This month marks 150 years since the iconic New Zealand tuatara was recognised to be the only living member of a distinct reptile lineage entirely separate from lizards and snakes.
Albert Günther, a zoologist was the first to recognise that the tuatara could not be grouped under the classification of “lizard”. His detailed anatomical description in 1867 revealed several features of the skeleton that set it apart such as the presence of a second row of upper teeth located parallel and just inside to the outer row. He placed it into a new group (Rhynchocephalia) which he regarded to have equal rank to lizards, snakes, crocodiles, and turtles.
The tuatara had been first described in 1931 and received its full name in 1842 but it wasn’t examined very closely and was simply considered a type of lizard. Genetics and fossils have confirmed Günther’s insightful conclusion, and we now recognise that the tuatara as the sole survivor of a once diverse lineage that shared a common ancestor with the group that includes lizards and snakes (Squamata) over 240 million years ago.
As the only living evolutionary cousin to over 10,000 species of snakes and lizards (Squamata), the tuatara has played a pivotal role for understanding the evolution and development of vertebrates. Often tagged with the misleading and unhelpful phrase “living fossil”, or “basal lepidsoarus”, the tuatara has attracted an enormous body of research and is a keystone organism for many evolutionary studies of vertebrate anatomy, development, and function.
For example, despite startling variation amongst the external genitals of amniotes, embryonic tuatara were critical for showing that all amniotes share developmental traits indicative of a single origin for this anatomical component. Similarly, a recent survey of tuatara specimens using X-ray micro Computed Tomography recently clarified which of the bony structures associated with joints (such as the knee cap) in lizards and tuatara were inherited from a common ancestor and which are relatively new. Its frame-like skull has led the tuatara becoming a model organism for biomechanics showing for example that the connective tissue between bones is important for redirecting stresses sustained during biting.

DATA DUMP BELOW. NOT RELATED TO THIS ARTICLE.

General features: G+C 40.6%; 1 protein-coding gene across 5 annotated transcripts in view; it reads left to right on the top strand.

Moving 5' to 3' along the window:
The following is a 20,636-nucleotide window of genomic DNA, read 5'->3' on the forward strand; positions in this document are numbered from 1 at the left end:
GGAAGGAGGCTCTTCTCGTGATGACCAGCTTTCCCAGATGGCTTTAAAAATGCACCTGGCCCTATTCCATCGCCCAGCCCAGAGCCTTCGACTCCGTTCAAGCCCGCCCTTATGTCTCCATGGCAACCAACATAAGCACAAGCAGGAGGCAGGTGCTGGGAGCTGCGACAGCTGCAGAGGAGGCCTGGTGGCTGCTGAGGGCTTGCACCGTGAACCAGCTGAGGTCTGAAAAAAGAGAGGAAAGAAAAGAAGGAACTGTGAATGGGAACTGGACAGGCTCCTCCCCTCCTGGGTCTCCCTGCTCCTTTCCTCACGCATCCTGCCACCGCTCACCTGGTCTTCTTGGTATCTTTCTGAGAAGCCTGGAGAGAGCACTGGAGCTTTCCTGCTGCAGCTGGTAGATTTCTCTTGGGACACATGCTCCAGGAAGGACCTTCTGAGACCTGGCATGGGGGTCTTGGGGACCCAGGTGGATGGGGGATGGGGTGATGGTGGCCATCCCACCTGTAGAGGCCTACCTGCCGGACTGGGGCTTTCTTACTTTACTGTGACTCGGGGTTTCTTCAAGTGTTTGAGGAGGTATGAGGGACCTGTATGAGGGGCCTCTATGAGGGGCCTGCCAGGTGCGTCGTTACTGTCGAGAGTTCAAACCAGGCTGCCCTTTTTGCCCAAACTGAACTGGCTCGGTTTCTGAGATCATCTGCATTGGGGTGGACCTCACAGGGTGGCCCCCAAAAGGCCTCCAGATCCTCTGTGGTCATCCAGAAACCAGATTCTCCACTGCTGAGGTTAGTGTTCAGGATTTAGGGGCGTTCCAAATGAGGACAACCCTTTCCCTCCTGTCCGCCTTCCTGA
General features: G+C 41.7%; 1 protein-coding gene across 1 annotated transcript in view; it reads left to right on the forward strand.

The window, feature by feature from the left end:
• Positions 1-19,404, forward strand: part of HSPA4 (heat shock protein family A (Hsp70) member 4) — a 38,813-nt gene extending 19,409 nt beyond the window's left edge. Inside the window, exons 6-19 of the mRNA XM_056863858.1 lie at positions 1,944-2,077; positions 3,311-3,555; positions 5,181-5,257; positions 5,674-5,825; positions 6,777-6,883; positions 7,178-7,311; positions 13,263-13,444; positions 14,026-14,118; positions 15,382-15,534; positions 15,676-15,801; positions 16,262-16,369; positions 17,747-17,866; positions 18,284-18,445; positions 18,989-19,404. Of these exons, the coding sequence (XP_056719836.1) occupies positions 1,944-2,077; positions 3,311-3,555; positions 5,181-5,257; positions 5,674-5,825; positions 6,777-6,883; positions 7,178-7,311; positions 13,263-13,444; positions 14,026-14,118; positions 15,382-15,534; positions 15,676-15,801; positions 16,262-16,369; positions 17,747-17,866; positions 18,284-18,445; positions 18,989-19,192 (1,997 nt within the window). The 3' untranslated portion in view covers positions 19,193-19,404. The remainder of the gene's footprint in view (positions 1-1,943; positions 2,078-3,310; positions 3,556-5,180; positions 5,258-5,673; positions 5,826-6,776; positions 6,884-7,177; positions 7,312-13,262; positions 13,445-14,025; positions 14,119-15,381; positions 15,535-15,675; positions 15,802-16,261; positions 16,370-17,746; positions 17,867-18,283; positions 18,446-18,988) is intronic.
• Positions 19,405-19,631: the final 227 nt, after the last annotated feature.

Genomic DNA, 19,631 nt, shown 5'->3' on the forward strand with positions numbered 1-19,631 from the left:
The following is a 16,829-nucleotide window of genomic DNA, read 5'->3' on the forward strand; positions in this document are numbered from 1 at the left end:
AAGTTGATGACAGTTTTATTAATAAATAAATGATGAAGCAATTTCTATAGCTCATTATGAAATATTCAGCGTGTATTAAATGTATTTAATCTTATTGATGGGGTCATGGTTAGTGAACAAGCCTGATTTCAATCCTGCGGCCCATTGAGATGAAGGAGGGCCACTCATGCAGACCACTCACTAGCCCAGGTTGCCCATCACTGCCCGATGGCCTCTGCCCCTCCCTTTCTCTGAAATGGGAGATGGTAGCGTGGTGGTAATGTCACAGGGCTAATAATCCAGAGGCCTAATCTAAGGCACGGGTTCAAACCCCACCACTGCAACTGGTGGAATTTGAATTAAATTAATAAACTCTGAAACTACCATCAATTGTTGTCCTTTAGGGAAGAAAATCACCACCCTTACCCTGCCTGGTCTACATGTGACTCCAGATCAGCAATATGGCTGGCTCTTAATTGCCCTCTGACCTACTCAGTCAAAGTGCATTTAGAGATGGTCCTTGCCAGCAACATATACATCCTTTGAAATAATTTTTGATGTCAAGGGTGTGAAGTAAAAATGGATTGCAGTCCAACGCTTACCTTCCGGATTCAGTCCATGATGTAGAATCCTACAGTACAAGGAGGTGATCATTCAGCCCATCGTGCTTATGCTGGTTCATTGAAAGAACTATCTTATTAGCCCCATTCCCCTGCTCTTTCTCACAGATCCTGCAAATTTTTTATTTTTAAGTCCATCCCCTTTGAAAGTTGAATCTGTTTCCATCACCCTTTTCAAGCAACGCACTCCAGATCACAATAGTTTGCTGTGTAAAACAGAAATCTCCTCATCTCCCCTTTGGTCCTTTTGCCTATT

The tuatara also has an unusual, for reptile, cold-adapted physiology, and it is remarkable too for its impressive lifespan; tuatara can breed when over 100 years old! The tuatara is considered to be very reliant on its large eyes but increasing evidence suggests that scent may also be important to their life sensory tool kit. The unique heritage of the tuatara make it a key component of extant biodiversity and in turn the subject of intensive and innovative conservation research in New Zealand. It is also of special cultural importance to the Maori and the nation as a whole.
Writing in Nature, Marc Jones and Mark Hutchinson wish to draw attention to the 150 year anniversary. In Alison Cree’s recent book on the tuatara – a genuine tour de force – she describes 1867 as a “momentous” year for tuatara classification.
The anniversary is also recognised by an article in the Conversation by Marc. The article was featured in a daily email round up of the Conversation under Science and Technology.
There will be a dedicated celebration event hosted by the Royal Society of South Australia later this month.
Follow hashtag #150NotALizard to celebrate the anniversary online.